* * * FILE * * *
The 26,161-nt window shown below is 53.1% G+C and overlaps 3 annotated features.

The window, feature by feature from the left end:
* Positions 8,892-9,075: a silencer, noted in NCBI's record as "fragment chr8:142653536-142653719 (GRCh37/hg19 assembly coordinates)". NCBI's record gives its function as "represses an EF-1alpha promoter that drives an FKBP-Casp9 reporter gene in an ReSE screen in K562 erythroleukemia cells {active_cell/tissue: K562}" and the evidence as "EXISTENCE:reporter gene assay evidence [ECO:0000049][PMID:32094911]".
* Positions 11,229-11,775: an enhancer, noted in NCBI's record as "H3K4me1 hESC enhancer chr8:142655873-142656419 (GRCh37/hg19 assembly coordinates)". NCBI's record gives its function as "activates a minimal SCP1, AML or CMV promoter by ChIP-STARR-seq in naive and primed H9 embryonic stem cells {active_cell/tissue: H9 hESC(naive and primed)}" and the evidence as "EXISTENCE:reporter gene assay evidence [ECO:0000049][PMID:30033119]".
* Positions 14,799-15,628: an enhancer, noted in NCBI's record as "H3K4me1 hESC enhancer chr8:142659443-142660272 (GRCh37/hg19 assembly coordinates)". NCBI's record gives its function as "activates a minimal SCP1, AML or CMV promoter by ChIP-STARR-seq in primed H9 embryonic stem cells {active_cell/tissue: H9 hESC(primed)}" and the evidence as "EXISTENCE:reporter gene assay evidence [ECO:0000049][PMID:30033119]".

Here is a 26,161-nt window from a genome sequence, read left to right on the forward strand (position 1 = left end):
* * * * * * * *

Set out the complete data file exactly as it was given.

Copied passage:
The 26,161-nt window shown below is 53.1% G+C and overlaps 3 annotated features.

The window, feature by feature from the left end:
* Positions 8,892-9,075: a silencer, noted in NCBI's record as "fragment chr8:142653536-142653719 (GRCh37/hg19 assembly coordinates)". NCBI's record gives its function as "represses an EF-1alpha promoter that drives an FKBP-Casp9 reporter gene in an ReSE screen in K562 erythroleukemia cells {active_cell/tissue: K562}" and the evidence as "EXISTENCE:reporter gene assay evidence [ECO:0000049][PMID:32094911]".
* Positions 11,229-11,775: an enhancer, noted in NCBI's record as "H3K4me1 hESC enhancer chr8:142655873-142656419 (GRCh37/hg19 assembly coordinates)". NCBI's record gives its function as "activates a minimal SCP1, AML or CMV promoter by ChIP-STARR-seq in naive and primed H9 embryonic stem cells {active_cell/tissue: H9 hESC(naive and primed)}" and the evidence as "EXISTENCE:reporter gene assay evidence [ECO:0000049][PMID:30033119]".
* Positions 14,799-15,628: an enhancer, noted in NCBI's record as "H3K4me1 hESC enhancer chr8:142659443-142660272 (GRCh37/hg19 assembly coordinates)". NCBI's record gives its function as "activates a minimal SCP1, AML or CMV promoter by ChIP-STARR-seq in primed H9 embryonic stem cells {active_cell/tissue: H9 hESC(primed)}" and the evidence as "EXISTENCE:reporter gene assay evidence [ECO:0000049][PMID:30033119]".

Here is a 26,161-nt window from a genome sequence, read left to right on the forward strand (position 1 = left end):